Friedrich T. Noltenius

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Friedrich Noltenius
Noltenius.jpg
Jagdflieger Friedrich Noltenius
Nickname(s) Fritz
Born (1894-01-08)8 January 1894
Bremen, Germany
Died 12 March 1936(1936-03-12) (aged 42)
Johannistal Airport
Allegiance Germany
Service/branch Flying service
Years of service 1914 – 1918
Rank Leutnant
Unit FA(A) 234, Jasta 27, Jasta 6, Jasta 11
Awards Royal House Order of Hohenzollern, Iron Cross

Lieutenant Friedrich Theodor Noltenius (8 January 1894 – 12 March 1936) was a German flying ace in the First World War, with a total of 21 victories.

Early life and service[edit]

Friedrich Theodor Noltenius was born in Bremen on 8 January 1894, the son of a Professor of Medicine. The younger Noltenius graduated from high school in Bremen. The war interrupted him becoming a doctor.[1]

Noltenius enlisted in Field Artillery Regiment No. 13 at the outbreak of war, on 4 August 1914. He served on the Eastern Front until December 1915; during this time, he was in the assault on Warsaw and saw action in Serbia. He then saw action at Ypres and the Somme in France until November 1917,[1] winning the Iron Cross 2nd class. He was commissioned in October 1916 and was wounded on 16 April 1917. In May he was awarded the Iron Cross 1st class.

Aerial service[edit]

In December, he commenced ground school in Altenburg; he then took flight school with FEA 10 at Böblingen in February 1918. In June 1918 he attended fighter school and then posted to the Royal Prussian Jasta 27 in Jagdgeschwader 3, commanded by Bruno Loerzer.[1][2]

Flying a Fokker D.VII with red and white bands painted around the fuselage and on the middle of the top wing,[3] Noltenius soon became a 'star' of the Jasta. His first victory was over a Sopwith Dolphin, on 10 August. His second win, ten days later, initiated him into the ranks of balloon busters as he destroyed an observation balloon. By 2 September, he was an ace, scoring his fifth and sixth triumphs. He survived being blown out of the sky on 14 September, when he attacked a booby-trapped balloon full of high explosives that singed much of the fabric from his plane's wings,[4] and being wounded on the next day.[5] He was also shot down on the 22nd by George Vaughn.[6] Nevertheless, by the end of September, Noltenius had successfully claimed victory over another four enemy airplanes and three more balloons, raising his score to a baker's dozen.[7]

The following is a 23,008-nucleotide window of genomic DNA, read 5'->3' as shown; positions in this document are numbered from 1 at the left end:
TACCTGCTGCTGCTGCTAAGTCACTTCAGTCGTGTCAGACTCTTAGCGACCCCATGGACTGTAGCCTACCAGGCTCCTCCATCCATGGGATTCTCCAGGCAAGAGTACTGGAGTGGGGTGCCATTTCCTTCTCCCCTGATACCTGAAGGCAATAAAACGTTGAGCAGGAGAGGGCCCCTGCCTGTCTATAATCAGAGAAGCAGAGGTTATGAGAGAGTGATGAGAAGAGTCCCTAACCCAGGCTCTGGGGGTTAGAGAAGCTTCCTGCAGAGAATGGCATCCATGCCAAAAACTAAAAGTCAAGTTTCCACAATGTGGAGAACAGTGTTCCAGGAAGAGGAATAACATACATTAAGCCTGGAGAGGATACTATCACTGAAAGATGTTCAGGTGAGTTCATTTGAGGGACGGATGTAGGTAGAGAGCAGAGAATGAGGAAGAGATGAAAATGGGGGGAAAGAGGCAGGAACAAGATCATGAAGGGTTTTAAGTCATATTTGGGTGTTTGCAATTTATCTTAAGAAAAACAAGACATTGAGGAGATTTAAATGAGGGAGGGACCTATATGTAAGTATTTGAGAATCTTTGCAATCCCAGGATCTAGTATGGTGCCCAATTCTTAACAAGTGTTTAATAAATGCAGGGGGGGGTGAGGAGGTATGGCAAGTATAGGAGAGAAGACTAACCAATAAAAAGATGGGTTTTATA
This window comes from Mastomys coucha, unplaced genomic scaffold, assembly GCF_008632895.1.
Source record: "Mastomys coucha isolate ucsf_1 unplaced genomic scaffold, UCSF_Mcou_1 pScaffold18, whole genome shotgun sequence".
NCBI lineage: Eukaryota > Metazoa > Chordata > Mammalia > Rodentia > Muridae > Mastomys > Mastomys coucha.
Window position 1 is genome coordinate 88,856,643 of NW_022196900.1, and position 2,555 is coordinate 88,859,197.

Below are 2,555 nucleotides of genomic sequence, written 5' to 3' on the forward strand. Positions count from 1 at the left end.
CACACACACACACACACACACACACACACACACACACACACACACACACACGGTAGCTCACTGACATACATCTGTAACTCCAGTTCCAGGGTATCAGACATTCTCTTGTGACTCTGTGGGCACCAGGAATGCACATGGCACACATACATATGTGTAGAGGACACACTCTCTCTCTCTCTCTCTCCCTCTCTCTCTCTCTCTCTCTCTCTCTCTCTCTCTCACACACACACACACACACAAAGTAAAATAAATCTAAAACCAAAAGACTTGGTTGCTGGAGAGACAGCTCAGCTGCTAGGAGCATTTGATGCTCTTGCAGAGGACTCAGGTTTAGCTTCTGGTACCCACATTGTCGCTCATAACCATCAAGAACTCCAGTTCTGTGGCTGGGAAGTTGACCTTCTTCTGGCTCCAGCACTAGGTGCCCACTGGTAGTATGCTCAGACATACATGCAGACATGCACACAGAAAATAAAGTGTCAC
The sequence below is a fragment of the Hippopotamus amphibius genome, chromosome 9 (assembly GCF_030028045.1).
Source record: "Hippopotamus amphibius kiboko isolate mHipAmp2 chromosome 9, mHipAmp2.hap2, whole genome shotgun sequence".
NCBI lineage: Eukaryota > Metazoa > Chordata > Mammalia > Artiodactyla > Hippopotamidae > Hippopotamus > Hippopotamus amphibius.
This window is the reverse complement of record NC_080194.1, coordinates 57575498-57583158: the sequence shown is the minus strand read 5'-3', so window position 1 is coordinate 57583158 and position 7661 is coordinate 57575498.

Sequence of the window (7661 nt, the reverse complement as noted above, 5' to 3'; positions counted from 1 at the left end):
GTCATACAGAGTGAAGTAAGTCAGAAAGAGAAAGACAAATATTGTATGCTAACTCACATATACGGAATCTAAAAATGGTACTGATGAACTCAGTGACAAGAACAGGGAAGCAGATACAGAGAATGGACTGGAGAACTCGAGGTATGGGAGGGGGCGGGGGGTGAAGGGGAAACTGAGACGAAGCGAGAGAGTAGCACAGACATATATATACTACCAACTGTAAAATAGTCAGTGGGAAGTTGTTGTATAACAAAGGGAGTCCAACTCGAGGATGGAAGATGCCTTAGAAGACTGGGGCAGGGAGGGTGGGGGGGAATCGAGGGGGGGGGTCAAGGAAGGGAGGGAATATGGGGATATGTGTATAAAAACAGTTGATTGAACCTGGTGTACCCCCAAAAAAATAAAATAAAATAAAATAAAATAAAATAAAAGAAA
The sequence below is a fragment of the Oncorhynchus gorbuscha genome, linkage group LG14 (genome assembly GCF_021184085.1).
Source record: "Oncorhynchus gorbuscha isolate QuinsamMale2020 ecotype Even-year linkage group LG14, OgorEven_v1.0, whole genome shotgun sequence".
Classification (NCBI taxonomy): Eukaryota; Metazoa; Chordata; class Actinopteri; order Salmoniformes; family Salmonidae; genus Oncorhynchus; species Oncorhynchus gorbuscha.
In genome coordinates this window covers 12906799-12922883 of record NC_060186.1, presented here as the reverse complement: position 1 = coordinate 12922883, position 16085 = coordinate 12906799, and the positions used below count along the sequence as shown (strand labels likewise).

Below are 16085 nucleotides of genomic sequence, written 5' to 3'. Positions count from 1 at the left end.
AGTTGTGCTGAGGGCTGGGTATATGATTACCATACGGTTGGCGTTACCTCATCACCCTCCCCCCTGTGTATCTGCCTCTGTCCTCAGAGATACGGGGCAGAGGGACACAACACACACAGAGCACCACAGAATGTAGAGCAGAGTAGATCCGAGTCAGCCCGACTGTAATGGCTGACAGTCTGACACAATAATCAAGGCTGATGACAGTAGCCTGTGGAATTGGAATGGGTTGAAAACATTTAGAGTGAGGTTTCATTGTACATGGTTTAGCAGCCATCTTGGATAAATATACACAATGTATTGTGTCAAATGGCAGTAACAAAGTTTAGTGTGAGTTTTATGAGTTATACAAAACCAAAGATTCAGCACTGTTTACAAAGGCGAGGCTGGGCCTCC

Disputes over victories with his fellow pilots prompted his transfer[8] to the Royal Prussian Jasta 6 on 27 September, the day after his thirteenth victory. He thus joined the elite Flying Circus, Royal Prussian Jagdgeschwader I.[9] Noltenius scored twice with Jasta 6, once on a balloon on 6 October 1918, and once four days later on a Spad.[7] The former victory made him one of the rare balloon aces.[10]

A clash with Ulrich Neckel, his Commanding Officer,[8] led to another move, this time within the Circus, to the Royal Prussian Jasta 11. He scored thrice for his new squadron on 23 October. Three more singleton victories, on 28 October, 3 and 4 November, closed out his career as an ace. The armistice a week after his final victory, and the subsequent revolution,[1] scotched his chances of being awarded Germany's highest decoration, the Pour le Mérite or Blue Max.[7] Indeed, he was one of the last awardees of the Royal House Order of Hohenzollern.[1]

Postwar life[edit]

After the war he fought against the communists before qualifying as a doctor.[1] Living in South America from 1923–33, he returned to Germany, where on 12 March 1936 he crashed his Bucker Jungmann on take-off. He died of his injuries.[1]

His writings[edit]

His war diary and military service record (Kriegsranglisten-Auszug) was published in the Cross and Cockade Journal, Volume 7, Number 4 (Winter 1966).[11]

Sources[edit]

  1. ^ a b c d e f g "Google Translate". Translate.google.com. Retrieved 2010-03-17. 
  2. ^ "Jagdgeschwader III". Theaerodrome.com. Retrieved 2010-03-17. 
  3. ^ "Jasta 27, late-1918". Theaerodrome.com. Retrieved 2010-03-17. 
  4. ^ "Booby Trap". Theaerodrome.com. Retrieved 2010-03-17. 
  5. ^ "Casualties and Losses by Date for the Aces of World War I". Theaerodrome.com. Retrieved 2010-03-17. 
  6. ^ "George Augustus Vaughn". Theaerodrome.com. Retrieved 2010-03-17. 
  7. ^ a b c "Friedrich Theodor Noltenius". Theaerodrome.com. Retrieved 2010-03-17. 
  8. ^ a b "To Whom it may concern: - Page 3". Theaerodrome.com. Retrieved 2010-03-17. 
  9. ^ "Jagdgeschwader I". Theaerodrome.com. Retrieved 2010-03-17. 
  10. ^ "Balloon-Busters of World War I". Theaerodrome.com. 2005-07-13. Retrieved 2010-03-17. 
  11. ^ "World War I Aviation Magazine". Over the Front. Retrieved 2010-03-17.